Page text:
Sustainability NOW: Climate Change Gardening

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22nd May 2020

Kim Stoddart, co-author of The Climate Change Garden Book, and who uses the Maria Thun Planting Calendar, shares her insights

What is Climate Change Gardening?
It’s fundamentally about how we can afford our gardens greater resilience against more frequent extreme weather patterns – be they floods, hot dry summers, freak storms, etc., and how we re-set our gardening compasses to deal with the sustainability issues facing the 21st century.

Resilience and connectivity – cornerstones of the biodynamic approach – are themes running throughout your book. How important are they?
They’re key. The secret of creating a resilient garden is to be a resilient gardener, to re-connect with Nature, and to be prepared to be inventive and tear up the standard rule book to find adaptive/novel solutions!

Where does biodiversity fit into climate change gardening?
It’s essential, both below and above the ground. A soil rich in organic matter and humus, full of microbial life has in-built resilience, retains water better, and provides the best conditions for healthy nutrient-dense resilient crops. Creating as much biodiversity possible above the ground – letting it go a bit wild as your video shows, making sure you have trees, shrubs, a pond, nectar-rich flowers, habits for wildlife, and so on – is the best defence to help ward off pests & diseases and to ensure sustainability

You also use the Maria Thun Calendar; do you find that helpful?
Very much so. I’ve been using it for 10 years now, it makes sense to me, and is easy to work with. I use it as a tool to guide my gardening practices. I’ve even experimented with sowing on unfavourable days, for example, just to see – and found growth was stunted, so avoid those days now.

Summer is fast approaching, what’s your advice on watering?
Capturing, conserving and using water wisely, making sure it’s targeted at the base of the plant so that the water soaks deeply into the ground, and only watering early in the morning or evening rather than getting out hose pipes and relying on sprinklers, is the way forward.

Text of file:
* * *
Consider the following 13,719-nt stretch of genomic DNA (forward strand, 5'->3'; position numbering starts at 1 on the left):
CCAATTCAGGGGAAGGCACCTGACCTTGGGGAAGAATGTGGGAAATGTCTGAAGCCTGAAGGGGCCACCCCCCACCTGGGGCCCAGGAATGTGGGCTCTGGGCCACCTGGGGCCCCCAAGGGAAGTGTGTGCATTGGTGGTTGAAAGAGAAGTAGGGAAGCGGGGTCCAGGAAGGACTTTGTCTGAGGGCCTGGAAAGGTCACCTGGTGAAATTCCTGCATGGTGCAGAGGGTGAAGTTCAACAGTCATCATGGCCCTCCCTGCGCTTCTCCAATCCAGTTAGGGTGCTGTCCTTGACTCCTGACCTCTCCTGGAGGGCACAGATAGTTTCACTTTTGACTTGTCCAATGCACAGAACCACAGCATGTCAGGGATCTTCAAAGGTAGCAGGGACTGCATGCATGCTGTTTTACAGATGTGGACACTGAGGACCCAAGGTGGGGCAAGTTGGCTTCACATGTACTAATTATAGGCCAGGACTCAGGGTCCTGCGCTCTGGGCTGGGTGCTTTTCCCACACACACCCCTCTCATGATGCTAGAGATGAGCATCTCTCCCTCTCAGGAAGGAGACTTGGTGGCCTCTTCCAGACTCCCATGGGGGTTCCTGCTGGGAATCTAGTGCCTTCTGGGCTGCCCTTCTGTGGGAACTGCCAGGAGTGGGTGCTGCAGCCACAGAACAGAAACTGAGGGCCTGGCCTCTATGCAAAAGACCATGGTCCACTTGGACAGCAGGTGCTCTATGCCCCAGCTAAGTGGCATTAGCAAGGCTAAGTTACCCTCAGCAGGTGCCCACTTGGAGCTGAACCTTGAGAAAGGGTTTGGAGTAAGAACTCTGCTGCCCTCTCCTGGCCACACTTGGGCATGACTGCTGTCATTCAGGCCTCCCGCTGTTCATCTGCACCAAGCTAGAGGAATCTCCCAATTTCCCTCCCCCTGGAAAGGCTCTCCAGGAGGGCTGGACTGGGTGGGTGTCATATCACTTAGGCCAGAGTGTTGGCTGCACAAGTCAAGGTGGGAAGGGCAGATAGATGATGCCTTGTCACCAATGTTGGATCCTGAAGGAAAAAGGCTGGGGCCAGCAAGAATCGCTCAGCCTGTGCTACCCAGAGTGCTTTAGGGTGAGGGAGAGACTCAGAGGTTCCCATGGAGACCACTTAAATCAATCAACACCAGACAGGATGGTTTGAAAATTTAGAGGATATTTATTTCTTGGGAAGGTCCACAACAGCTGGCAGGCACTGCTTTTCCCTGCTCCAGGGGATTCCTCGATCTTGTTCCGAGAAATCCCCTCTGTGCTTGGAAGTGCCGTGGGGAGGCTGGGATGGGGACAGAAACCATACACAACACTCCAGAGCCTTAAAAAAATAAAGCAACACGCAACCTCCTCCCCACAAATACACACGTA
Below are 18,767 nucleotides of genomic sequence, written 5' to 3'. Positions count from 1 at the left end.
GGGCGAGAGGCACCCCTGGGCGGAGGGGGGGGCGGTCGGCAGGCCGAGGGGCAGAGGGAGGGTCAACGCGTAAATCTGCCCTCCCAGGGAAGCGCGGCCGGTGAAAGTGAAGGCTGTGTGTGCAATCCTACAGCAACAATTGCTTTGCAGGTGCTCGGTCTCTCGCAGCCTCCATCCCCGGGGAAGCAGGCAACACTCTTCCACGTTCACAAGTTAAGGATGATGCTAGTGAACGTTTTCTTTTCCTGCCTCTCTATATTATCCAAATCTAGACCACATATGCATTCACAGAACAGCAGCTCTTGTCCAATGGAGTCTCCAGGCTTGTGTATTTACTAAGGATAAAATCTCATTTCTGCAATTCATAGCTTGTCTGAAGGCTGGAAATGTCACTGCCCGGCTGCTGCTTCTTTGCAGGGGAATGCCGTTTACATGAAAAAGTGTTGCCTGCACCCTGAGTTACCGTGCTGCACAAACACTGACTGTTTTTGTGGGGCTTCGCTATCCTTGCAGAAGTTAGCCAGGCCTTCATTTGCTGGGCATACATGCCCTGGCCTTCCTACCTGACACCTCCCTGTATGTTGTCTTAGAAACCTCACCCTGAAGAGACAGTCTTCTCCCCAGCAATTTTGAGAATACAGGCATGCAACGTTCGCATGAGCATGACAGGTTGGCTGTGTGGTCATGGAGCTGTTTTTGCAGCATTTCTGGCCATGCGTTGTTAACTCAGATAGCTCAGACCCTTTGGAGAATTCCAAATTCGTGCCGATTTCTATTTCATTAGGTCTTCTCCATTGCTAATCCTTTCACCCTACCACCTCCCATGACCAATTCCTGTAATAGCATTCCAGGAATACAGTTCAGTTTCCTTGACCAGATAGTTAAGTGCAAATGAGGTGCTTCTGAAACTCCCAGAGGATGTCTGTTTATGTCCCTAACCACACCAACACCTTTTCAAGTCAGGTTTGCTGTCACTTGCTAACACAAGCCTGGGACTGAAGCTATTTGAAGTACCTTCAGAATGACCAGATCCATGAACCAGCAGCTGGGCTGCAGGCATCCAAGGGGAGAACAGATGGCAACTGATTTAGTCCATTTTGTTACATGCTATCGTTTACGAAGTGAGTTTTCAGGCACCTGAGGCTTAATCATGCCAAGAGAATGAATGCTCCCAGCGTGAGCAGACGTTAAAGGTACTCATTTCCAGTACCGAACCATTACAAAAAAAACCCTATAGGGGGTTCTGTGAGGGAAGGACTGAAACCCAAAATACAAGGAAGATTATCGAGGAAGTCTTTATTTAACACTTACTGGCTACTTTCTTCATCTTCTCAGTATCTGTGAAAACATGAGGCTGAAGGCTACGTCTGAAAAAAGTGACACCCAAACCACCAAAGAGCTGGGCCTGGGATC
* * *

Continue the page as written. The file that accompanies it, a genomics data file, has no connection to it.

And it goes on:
Mulching around plants after you’ve watered; growing edible crops in raised beds; and copying nature, using ground cover so the soil is covered which stops it from drying out, really helps, too. I’ve experimented a lot and found it’s much better to give crops one good, deep drink rather than lots of sips of water- the plants become more resilient.

What about edible crops?
Climate Change gardening is an opportunity to experiment with crops like edamame beans, lentils and chickpeas, but also to incorporate hardier perennial crops such as Jerusalem artichokes, seakale, oca, rhubarb, asparagus, sorrel and tree onions.

Heritage varieties may fare better than more commercial, modern varieties in the extreme weather future. Adopting a pottager – peasant gardener mentality and mixing up your crops, dotting them here and there; and experimenting growing crops for longer – letting lettuce reshoot after you’ve cut it to produce new leaves and then let it seed, and treating Swiss chard and kales as perennial crops, for example – are all small changes with big rewards.

Has climate change gardening enriched your gardening life?
Massively – it‘s transformative and has taken my gardening to a whole new level. Helping my garden to be resilient has made me much more resilient and given me more personal confidence – I automatically repair, re-use, re-cycle, save seeds, and am not afraid to try new solutions – and is immensely empowering and fulfilling. I have also learnt from the past and pre-Victorian, medieval methods, rather than expecting your garden to be picture- postcard perfect. Being rigid in the way we garden, and trying to control Nature is a recipe for vulnerability and disaster where climate change is concerned.

Above all, I look to the natural world to be my guide and have found the more you look the more you learn, I truly believe the future for gardening is working in harmony and developing an ever-deepening connection with Nature. It’s also hugely therapeutic and brings much greater well- being for us as gardeners, our gardens, and the planet we all cherish so much.

What next?
I’ve heard a lot about the BD preparations, especially the soil activator/ horn manure and plant ‘strengthener’/ horn silica, and feel they could be a real aid to improving resilience, so looking forward to trying those next!

The Climate Change Gardening Book has a wealth of advice and practical solutions; it includes sections on design, planning, vegetables, fruit trees, polytunnels, working with wildlife, the flower garden, and much more. It provides accessible hands-on advice to help you become a climate change savvy, resilient gardener of the future with little to no fuss at all.

Find out more about Kim’s online climate change gardening courses here.

For more on therapeutic gardening, see Kim’s article in the Lancet here.